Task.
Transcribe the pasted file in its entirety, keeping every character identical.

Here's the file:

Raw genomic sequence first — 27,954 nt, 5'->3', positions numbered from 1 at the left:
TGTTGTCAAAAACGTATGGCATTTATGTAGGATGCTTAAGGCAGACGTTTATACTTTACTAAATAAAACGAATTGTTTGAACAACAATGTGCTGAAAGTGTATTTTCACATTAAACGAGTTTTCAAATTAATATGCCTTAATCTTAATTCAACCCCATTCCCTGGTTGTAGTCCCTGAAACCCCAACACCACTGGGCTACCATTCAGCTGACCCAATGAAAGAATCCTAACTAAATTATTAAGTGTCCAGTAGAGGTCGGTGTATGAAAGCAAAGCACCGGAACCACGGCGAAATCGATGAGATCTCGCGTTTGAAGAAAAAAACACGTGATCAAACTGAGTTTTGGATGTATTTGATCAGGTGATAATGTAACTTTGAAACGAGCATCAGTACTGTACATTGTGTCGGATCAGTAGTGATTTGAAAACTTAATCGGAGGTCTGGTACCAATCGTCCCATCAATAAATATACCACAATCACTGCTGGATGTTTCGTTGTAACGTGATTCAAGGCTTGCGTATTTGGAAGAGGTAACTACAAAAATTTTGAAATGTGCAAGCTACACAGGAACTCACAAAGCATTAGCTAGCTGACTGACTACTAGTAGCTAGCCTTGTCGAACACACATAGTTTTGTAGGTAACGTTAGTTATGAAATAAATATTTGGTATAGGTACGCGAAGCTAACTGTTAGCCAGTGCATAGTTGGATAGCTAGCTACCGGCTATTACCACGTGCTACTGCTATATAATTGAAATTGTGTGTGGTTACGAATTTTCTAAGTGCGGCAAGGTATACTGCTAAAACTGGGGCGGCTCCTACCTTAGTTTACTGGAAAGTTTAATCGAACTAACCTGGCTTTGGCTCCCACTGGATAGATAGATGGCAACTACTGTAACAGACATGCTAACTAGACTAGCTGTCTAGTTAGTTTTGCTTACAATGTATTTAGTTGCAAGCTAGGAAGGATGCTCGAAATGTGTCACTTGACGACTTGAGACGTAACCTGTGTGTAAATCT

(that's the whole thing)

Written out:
Raw genomic sequence first — 27,954 nt, 5'->3', positions numbered from 1 at the left:
TGTTGTCAAAAACGTATGGCATTTATGTAGGATGCTTAAGGCAGACGTTTATACTTTACTAAATAAAACGAATTGTTTGAACAACAATGTGCTGAAAGTGTATTTTCACATTAAACGAGTTTTCAAATTAATATGCCTTAATCTTAATTCAACCCCATTCCCTGGTTGTAGTCCCTGAAACCCCAACACCACTGGGCTACCATTCAGCTGACCCAATGAAAGAATCCTAACTAAATTATTAAGTGTCCAGTAGAGGTCGGTGTATGAAAGCAAAGCACCGGAACCACGGCGAAATCGATGAGATCTCGCGTTTGAAGAAAAAAACACGTGATCAAACTGAGTTTTGGATGTATTTGATCAGGTGATAATGTAACTTTGAAACGAGCATCAGTACTGTACATTGTGTCGGATCAGTAGTGATTTGAAAACTTAATCGGAGGTCTGGTACCAATCGTCCCATCAATAAATATACCACAATCACTGCTGGATGTTTCGTTGTAACGTGATTCAAGGCTTGCGTATTTGGAAGAGGTAACTACAAAAATTTTGAAATGTGCAAGCTACACAGGAACTCACAAAGCATTAGCTAGCTGACTGACTACTAGTAGCTAGCCTTGTCGAACACACATAGTTTTGTAGGTAACGTTAGTTATGAAATAAATATTTGGTATAGGTACGCGAAGCTAACTGTTAGCCAGTGCATAGTTGGATAGCTAGCTACCGGCTATTACCACGTGCTACTGCTATATAATTGAAATTGTGTGTGGTTACGAATTTTCTAAGTGCGGCAAGGTATACTGCTAAAACTGGGGCGGCTCCTACCTTAGTTTACTGGAAAGTTTAATCGAACTAACCTGGCTTTGGCTCCCACTGGATAGATAGATGGCAACTACTGTAACAGACATGCTAACTAGACTAGCTGTCTAGTTAGTTTTGCTTACAATGTATTTAGTTGCAAGCTAGGAAGGATGCTCGAAATGTGTCACTTGACGACTTGAGACGTAACCTGTGTGTAAATCT